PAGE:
VIN Lookups Part 2

Every auto glass shop owner and technician know the importance of getting and having the correct glass parts for a customer’s vehicle. Vehicle identification numbers (VIN) help prevent some confusion, each VIN has 17 digits and gives auto glass technicians a base when it comes to finding the correct glass code or vehicle part. This is the second part of the VIN decoding series. This will focus on other methods shops can use for vehicle information in lieu of making calls to the dealer.

The days of one-make/model-one-glass-part with up to 14 different windshields fitting the same vehicles are gone. It’s difficult for most consumers to discern the various value-added features of their glass. A vehicle’s unique VIN encodes technical information about the vehicle – including the proper glass part.

Vehicle decoders can also help cut down on the time glass shops spend trying to find the correct product.

“We’ve gotten so busy we can’t send everything out, there’s just too many cars,” Larry Diesbach, regional auto glass division manager, said. The increase in his business led Diesbach to investing in decoding directly from the shop, and seven months later he says he has no regrets.

“This has worked well for us because most people don’t know what they have in their cars and it saves us time,” Diesbach added.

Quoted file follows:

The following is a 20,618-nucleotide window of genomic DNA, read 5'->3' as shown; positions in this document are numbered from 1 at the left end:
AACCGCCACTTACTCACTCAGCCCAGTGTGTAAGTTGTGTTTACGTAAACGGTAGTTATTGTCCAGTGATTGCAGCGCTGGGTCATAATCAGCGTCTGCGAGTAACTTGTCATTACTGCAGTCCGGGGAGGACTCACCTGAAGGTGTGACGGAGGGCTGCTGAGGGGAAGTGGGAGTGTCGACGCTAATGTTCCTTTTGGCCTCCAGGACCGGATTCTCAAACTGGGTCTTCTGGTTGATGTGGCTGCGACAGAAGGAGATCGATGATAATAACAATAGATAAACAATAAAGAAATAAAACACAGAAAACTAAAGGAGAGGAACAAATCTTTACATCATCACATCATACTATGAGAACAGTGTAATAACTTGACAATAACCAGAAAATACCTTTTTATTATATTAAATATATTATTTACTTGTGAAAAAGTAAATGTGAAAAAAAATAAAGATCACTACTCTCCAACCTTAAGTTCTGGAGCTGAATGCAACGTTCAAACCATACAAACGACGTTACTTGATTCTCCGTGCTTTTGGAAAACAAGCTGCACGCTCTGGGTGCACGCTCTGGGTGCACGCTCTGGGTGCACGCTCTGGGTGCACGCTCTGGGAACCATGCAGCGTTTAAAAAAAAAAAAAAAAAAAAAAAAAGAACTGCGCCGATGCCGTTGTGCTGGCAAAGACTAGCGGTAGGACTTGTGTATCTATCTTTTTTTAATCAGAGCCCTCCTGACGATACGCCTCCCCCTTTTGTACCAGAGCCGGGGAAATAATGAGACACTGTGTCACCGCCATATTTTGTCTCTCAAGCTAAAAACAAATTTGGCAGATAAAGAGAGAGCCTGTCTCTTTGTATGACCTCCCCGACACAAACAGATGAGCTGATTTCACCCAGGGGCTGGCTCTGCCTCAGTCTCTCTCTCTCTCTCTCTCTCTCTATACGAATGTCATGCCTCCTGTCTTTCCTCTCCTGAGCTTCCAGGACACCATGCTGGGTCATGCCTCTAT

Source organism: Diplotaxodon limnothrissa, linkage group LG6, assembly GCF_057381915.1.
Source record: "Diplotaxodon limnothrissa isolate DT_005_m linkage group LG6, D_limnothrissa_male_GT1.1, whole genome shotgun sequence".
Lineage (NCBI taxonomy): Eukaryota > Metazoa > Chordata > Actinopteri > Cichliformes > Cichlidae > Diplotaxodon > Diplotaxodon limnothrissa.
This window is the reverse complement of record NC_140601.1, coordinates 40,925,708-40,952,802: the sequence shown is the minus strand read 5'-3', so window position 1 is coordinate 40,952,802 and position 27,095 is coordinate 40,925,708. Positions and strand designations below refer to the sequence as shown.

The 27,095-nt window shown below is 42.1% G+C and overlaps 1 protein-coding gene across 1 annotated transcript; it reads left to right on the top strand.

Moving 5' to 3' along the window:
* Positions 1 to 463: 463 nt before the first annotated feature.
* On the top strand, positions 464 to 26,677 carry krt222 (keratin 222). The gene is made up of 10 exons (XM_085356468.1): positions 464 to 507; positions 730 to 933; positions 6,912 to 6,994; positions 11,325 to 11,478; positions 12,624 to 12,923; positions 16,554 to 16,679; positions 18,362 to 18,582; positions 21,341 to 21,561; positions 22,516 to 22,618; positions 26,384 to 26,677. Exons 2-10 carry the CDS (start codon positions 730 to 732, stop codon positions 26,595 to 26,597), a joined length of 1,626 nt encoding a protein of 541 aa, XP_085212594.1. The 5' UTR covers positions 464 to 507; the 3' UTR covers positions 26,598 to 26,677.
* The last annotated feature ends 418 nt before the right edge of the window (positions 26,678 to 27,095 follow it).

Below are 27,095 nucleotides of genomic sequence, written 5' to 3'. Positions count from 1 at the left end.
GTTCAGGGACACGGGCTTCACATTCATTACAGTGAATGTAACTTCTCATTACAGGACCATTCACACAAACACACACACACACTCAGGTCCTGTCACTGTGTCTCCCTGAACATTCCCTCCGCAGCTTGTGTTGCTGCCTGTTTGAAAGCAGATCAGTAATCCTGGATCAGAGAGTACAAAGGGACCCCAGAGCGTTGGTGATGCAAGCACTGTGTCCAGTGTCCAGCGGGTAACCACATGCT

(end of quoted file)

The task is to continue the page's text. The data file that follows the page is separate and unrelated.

Time is of the essence when servicing or fixing customer’s vehicles, calling vehicle dealers for information on the exact windshield you need only adds time to the process. There are free decoding sites that any shop can use instead to save time. Two common sites are and

“We can call the dealer anytime because we’re buying a lot of glass and parts from them, so they’re patient with us. But so many small shop owners don’t know about the free sites, and they should,” Diesbach said.

Making the switch to using free decoding sites or investing in a decoding software may also have an impact on your customers. “I get a lot of positive feedback especially when customers come in frustrated because they had an incorrect windshield or side windows previously installed,” Diesbach said.

This article is from glassBYTEs™, the free e-newsletter that covers the latest auto glass industry news. Click HERE to sign up—there is no charge. Interested in a deeper dive? Free subscriptions to Auto Glass Repair and Replacement (AGRR) magazine in print or digital format are available. Subscribe at no charge HERE.

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